Business - Management
Sharon Kioko, University of Washington
Justin Marlowe, University of Washington
Financial Strategy for Public Managers is a new generation textbook for financial management in the public sector. It offers a thorough, applied, and concise introduction to the essential financial concepts and analytical tools that today's effective public servants need to know. It starts “at the beginning” and assumes no prior knowledge or experience in financial management. Throughout the text, Kioko and Marlowe emphasize how financial information can and should inform every aspect of public sector strategy, from routine procurement decisions to budget preparation to program design to major new policy initiatives. They draw upon dozens of real-world examples, cases, and applied problems to bring that relationship between information and strategy to life. Unlike other public financial management texts, the authors also integrate foundational principles across the government, non-profit, and “hybrid/for-benefit” sectors. Coverage includes basic principles of accounting and financial reporting, preparing and analyzing financial statements, cost analysis, and the process and politics of budget preparation. The text also includes several large case studies appropriate for class discussion and/or graded assignments.
Lee Swanson, University of Saskatchewan
This book is designed for upper year undergraduate students and graduate students studying fundamental entrepreneurship concepts.
Lee Swanson, University of Saskatchewan
This textbook and its accompanying spreadsheet templates were designed with and for students wanting a practical and easy-to-follow guide for developing a business plan. It follows a unique format that both explains what to do and demonstrates how to do it.
This book covers the basics of project management. This includes the process of initiation, planning, execution, control and close out that all projects share.
Janice Edwards, Centennial College
Dave Ketchen, Auburn University
Jeremy Short, University of Oklahoma
Mastering Strategic Management is designed to enhance student engagement in three innovative ways. The first is through visual adaptations of the key content in the book. It is well documented that many of today's students are visual learners. To meet students' wants and needs (and thereby create a much better teaching experience for professors), Mastering Strategic Management contains multiple graphic concept pages in ever section of every chapter of the book. Think of graphic concept pages as almost like info-graphics for key concepts in each section. This feature sets Mastering Strategic Management apart from any strategic management book on the market today. The second way the authors capture student interest through their textbook is by using a real-world company as the running example in each chapter. For example, Chapter 1 in Mastering Strategic Management utilizes Blackberry to harness the conceptual coverage of the chapter in a running, corporate, application to which students will relate. The third inventive way Mastering Strategic Management holds the attention of strategic management students is through the “strategy at the movies” feature in each chapter that links course concepts with a popular motion picture.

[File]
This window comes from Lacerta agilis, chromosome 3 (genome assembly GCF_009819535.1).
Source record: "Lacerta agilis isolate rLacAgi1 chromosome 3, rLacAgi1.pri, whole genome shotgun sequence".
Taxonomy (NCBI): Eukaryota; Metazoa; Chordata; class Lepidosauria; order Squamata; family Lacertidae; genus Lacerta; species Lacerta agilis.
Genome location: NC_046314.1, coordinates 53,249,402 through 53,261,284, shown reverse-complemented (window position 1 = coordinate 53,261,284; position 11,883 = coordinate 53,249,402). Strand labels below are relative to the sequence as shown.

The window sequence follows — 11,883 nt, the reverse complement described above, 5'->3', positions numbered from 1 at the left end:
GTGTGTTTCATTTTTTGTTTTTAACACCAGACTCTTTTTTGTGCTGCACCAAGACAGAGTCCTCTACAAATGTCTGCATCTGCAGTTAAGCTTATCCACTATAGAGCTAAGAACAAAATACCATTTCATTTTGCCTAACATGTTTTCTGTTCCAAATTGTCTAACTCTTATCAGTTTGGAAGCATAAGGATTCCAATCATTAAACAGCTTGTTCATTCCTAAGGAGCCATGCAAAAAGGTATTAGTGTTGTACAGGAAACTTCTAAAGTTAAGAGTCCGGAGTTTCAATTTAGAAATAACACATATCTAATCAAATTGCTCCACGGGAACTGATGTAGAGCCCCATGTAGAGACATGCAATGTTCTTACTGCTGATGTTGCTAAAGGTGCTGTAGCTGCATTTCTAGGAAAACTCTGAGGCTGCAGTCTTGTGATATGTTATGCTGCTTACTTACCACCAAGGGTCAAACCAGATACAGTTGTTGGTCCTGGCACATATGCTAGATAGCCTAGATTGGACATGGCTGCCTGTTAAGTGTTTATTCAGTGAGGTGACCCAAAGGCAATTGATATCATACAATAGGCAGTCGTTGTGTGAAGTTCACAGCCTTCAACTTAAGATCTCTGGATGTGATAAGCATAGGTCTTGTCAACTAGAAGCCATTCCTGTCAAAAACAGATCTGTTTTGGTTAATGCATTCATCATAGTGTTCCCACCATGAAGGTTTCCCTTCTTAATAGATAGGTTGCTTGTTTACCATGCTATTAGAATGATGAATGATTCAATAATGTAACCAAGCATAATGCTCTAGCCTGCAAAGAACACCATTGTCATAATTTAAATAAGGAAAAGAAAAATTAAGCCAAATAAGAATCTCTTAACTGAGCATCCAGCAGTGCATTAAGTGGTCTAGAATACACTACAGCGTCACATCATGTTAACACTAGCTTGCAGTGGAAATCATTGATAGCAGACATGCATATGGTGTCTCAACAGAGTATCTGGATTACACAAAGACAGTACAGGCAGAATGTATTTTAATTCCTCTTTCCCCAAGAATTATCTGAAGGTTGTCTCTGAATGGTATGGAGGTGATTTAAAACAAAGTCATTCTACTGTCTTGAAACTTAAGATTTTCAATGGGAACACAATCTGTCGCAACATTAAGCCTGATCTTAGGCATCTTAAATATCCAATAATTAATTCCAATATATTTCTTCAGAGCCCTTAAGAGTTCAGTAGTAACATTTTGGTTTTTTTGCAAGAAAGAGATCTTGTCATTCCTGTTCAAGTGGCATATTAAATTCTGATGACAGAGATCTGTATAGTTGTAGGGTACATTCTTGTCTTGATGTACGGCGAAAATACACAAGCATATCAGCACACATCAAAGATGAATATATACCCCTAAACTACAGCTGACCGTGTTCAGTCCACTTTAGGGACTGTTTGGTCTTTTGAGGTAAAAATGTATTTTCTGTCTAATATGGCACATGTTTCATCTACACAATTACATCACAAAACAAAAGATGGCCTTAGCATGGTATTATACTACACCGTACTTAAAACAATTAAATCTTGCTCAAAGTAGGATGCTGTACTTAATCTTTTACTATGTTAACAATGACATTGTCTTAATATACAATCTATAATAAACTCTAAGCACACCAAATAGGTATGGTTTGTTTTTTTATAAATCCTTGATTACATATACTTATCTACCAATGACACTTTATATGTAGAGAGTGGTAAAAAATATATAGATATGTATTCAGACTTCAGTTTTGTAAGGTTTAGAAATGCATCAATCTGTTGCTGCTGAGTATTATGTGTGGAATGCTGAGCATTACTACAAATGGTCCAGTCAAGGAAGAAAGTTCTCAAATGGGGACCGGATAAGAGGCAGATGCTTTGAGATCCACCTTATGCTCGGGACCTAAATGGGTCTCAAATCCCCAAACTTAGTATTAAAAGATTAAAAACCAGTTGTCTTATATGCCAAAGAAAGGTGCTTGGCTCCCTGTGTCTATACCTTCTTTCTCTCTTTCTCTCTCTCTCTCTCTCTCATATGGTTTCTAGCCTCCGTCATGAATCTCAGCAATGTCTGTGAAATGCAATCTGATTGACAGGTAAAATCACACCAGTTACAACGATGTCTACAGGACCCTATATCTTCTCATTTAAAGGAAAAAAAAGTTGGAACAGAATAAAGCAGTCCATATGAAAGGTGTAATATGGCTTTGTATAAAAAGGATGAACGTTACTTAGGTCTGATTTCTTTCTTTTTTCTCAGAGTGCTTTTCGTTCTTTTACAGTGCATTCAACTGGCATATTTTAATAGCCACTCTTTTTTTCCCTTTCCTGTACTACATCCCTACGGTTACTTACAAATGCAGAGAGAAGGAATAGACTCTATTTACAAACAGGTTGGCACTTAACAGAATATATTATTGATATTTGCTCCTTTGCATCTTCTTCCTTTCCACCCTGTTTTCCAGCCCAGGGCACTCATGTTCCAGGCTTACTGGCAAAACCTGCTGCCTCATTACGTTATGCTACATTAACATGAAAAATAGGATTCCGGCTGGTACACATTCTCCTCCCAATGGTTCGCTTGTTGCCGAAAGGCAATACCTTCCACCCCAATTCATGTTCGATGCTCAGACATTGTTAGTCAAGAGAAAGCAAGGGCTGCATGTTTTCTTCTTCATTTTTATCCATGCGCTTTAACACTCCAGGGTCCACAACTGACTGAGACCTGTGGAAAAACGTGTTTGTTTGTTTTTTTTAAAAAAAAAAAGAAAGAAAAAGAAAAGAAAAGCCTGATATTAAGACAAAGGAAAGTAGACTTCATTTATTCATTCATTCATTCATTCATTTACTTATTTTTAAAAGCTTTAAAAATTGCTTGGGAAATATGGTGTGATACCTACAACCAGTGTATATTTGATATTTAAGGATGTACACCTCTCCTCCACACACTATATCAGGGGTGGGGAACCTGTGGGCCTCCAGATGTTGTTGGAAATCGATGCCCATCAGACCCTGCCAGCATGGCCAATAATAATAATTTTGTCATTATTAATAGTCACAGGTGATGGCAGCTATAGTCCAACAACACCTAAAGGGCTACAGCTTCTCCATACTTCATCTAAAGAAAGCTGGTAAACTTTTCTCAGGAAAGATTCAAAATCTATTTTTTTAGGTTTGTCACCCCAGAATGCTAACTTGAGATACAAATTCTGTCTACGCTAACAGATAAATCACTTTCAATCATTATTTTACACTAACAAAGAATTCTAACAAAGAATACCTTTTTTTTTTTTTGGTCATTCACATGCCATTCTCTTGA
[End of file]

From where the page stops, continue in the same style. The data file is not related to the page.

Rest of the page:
Charles R. Standridge, Grand Valley State University
Lean thinking, as well as associated processes and tools, have involved into a ubiquitous perspective for improving systems particularly in the manufacturing arena. With application experience has come an understanding of the boundaries of lean capabilities and the benefits of getting beyond these boundaries to further improve performance. Discrete event simulation is recognized as one beyond-the-boundaries of lean technique. Thus, the fundamental goal of this text is to show how discrete event simulation can be used in addition to lean thinking to achieve greater benefits in system improvement than with lean alone. Realizing this goal requires learning the problems that simulation solves as well as the methods required to solve them. The problems that simulation solves are captured in a collection of case studies. These studies serve as metaphors for industrial problems that are commonly addressed using lean and simulation.
David Cadden, Quinnipiac University
Sandra L. Lueder, Southern Connecticut State University
Small Business Management in the 21st Century offers a unique perspective and set of capabilities for instructors. The authors designed this book with a “less can be more” approach, and by treating small business management as a practical human activity rather than as an abstract theoretical concept.
Kim Warren, London Business School
This book uses a balanced blend of frameworks and illustrations to teach you how to tackle the challenge of driving performance into the future.
Richard T. Watson, University of Georgia
Pierre Berthon, Bentley College
Leyland F. Pitt, Simon Fraser University
George M. Zinkhan, University of Georgia
This book is written both for practitioners and business students. Managers wishing to understand how electronic commerce is revolutionizing business will find that our comprehensive coverage of essential business issues (e.g., pricing and distribution) answers many of their questions. Advanced business students (junior, seniors, and graduate students) will find that the blend of academic structure and practical examples provides an engaging formula for learning.
Mai Moua, Leadership Paradigms, Inc
Organizations in the 21st century are in need of culturally intelligent managers and leaders. The pressure to build authentic global networks and to cultivate an appreciation and respect for cultural differences and similarities has driven cultural intelligence to the forefront of diversity and inclusion work.